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Evolutionary Forces

This article describes, in some technical detail, the way we model evolutionary forces. You don't need this information to get the program running, but it can be very helpful in understanding your results.

The forces supported at this time are:

For each force, we describe the parameter being estimated, and list some assumptions made in the analysis. If the assumptions are violated, the results will not necessarily be wrong, but should be interpreted cautiously.


We estimate the parameter Theta for each population. While most papers describe Theta as 4Nemu (where Ne is the effective number of individuals and mu is the mutation rate in mutations per generation), this is specific to diploids. If you put haploid mtDNA into LAMARC, the Theta estimates will be estimates of 2Nfmu instead, where Nf is the effective number of females in the population. It is best to think of Theta as "number of heritable copies in population * 2 * mutation rate," since this definition works no matter what the ploidy is. (The "2" comes from the fact that two sequences that have diverged for time t are different by 2 * mu * t mutations, since both diverging lineages accumulate mutations.)

The units of mu are mutations per site per generation. Please note that many studies compute a (lower-case) theta whose units involve mutations per locus per generation. To convert, multiply the per- site Theta by the number of sites.

If the "multiple rate categories" option of the data model is used, the mutation rate is the weighted mean across all categories.

While it would be helpful to have separate estimates of population size and mutation rate, with genetic data from a single time point there is no way to separate them. If you have outside information about either population size or mutation rate, for example from outgroup analysis, you can then estimate the other parameter directly.

A Frequently Asked Question is how to interpret the parameter Theta when analyzing mitochondrial DNA or Y-chromosome DNA. In these cases Theta is proportional to the mtDNA or Y-chromosome effective population size. For example, when given mtDNA, the program estimates Theta=2Nfmu, and when given Y-chromosome DNA, the program estimates Theta=2Nmmu (where "f" and "m" refer to the female and male effective population sizes).

To combine estimates of Theta from regions with different Thetas, such as mtDNA and nuclear DNA, you can set the relative population sizes in the 'Effective Population Size' menu, or set these values directly in the XML input. Reported multi-region Theta estimates will be scaled accordingly.



We estimate the immigration rate into each population from each other population (moving forward in time), so that a three-population case will estimate six rates. The immigration parameter M is expressed as m/mu where m is the immigration rate per generation and mu is the neutral mutation rate per site per generation. (As usual, if multiple mutation categories are used, mu is the weighted average.)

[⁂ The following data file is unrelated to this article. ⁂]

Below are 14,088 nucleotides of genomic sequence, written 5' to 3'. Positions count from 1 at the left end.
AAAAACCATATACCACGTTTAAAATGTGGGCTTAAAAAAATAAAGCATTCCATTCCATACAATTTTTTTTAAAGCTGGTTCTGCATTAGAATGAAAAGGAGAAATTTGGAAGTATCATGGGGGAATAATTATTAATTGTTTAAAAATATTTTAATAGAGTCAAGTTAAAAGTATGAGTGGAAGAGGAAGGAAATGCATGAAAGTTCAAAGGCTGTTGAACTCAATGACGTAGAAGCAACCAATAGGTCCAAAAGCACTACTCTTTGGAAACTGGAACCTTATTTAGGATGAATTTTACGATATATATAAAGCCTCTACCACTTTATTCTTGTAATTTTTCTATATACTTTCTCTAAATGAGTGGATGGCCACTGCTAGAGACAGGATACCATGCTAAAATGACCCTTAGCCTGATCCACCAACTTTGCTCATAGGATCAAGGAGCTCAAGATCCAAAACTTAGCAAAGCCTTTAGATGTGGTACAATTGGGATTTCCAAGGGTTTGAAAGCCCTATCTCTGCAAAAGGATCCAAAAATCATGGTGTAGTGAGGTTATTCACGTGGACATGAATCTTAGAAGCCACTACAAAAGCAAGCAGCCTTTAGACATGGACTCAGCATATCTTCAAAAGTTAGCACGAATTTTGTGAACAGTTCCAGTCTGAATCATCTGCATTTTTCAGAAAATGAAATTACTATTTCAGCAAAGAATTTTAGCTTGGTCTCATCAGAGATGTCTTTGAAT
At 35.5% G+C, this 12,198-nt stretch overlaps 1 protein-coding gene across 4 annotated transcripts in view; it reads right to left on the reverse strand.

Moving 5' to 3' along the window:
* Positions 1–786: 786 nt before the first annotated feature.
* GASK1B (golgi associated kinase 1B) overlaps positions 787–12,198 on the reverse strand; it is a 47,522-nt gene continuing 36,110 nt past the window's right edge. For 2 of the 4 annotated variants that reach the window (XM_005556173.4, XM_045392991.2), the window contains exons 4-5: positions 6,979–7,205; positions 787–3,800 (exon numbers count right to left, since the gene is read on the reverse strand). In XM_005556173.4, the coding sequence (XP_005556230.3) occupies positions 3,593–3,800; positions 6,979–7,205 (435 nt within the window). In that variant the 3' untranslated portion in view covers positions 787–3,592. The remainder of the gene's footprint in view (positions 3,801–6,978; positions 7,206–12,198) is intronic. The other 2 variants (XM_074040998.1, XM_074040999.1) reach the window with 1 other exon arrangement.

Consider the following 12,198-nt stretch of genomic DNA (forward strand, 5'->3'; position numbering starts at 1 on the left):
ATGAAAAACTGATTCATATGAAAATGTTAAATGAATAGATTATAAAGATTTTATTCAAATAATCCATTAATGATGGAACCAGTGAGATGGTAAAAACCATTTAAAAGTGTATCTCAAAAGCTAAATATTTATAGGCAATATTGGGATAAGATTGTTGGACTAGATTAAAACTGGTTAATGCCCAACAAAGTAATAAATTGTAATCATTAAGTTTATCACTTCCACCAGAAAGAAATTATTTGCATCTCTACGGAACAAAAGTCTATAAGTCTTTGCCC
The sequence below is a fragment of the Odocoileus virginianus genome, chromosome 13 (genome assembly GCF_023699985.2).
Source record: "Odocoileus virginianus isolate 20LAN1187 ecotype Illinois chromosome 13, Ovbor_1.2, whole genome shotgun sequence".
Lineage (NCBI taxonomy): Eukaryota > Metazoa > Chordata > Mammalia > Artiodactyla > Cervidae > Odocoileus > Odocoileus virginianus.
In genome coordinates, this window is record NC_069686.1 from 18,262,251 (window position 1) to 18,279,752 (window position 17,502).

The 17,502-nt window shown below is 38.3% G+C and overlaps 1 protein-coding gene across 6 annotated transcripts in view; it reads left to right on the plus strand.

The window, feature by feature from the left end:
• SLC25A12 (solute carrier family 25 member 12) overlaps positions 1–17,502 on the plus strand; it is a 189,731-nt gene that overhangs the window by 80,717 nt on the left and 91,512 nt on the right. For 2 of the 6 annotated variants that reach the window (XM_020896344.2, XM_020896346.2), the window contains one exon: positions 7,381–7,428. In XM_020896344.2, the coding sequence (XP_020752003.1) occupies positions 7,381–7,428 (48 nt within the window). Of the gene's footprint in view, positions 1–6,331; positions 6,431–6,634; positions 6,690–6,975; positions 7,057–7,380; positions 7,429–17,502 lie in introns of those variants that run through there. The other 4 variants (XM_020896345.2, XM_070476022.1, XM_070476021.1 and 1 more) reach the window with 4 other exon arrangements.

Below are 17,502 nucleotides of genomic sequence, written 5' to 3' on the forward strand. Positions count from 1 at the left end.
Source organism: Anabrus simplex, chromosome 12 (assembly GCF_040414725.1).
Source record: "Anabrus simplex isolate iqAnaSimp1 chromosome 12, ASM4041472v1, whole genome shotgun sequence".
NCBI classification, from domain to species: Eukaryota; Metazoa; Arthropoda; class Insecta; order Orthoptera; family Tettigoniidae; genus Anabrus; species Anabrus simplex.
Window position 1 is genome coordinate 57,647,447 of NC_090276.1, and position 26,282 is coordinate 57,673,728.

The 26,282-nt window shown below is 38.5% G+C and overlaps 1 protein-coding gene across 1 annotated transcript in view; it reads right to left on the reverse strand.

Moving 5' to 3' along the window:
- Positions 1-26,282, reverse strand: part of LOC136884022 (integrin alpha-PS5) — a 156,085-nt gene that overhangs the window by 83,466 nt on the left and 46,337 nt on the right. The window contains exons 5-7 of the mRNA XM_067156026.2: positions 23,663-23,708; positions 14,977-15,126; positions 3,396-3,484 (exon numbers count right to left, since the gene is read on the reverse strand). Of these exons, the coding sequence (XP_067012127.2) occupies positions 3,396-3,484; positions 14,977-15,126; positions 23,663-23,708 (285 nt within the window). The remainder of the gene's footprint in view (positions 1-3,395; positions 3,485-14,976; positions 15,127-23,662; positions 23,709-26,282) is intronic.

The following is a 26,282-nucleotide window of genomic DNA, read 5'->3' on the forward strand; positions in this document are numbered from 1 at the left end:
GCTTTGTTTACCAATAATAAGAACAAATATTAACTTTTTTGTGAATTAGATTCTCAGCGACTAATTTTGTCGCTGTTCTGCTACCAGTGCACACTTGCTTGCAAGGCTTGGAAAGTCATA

If you would prefer to consider migration in terms of 4Nm, multiply the given value by the recipient population's value of Theta. Please be careful of the distinction between immigration and emigration. LAMARC always estimates and reports immigration, so 'M12' indicates the rate at which individuals from population 1 have moved to population 2.

In the current version we cannot meaningfully combine genetic regions with different migration rates in the same analysis. We hope to provide this capability later.

Peter Beerli has argued that it may be useful to include a population in your analysis even if you have not sampled any individuals from it. This can guard against biases produced by unacknowledged populations. For example, if you believe that your real-life situation involves three populations exchanging migrants, but you have been able to sample only two of them, you might add the third population even with no individuals. The parameter estimates involving this population will be weak, but the estimates involving the other two populations may be more accurate than if the unsampled population were omitted entirely.

However, LAMARC is not very stable with unsampled populations, because the likelihood surface for the parameters of the unsampled population may be flat or multi-peaked. For this reason we have not allowed unsampled populations in v2. If you feel this capability would help you, consider using MIGRATE, and also please let us know. We will work on stabilizing estimates for unsampled populations if this is of general interest.


We do not assume that migration is symmetrical, though you can impose this assumption if you wish using constraints.


We estimate the recombination rate r = C/mu, where C is the recombination rate per inter-site link per generation and mu is the neutral mutation rate per site per generation. As usual, if multiple rate categories are in effect, mu is the weighted average of the categories.

In the current version we cannot meaningfully combine regions or populations with different recombination rates. We hope to provide this capability later.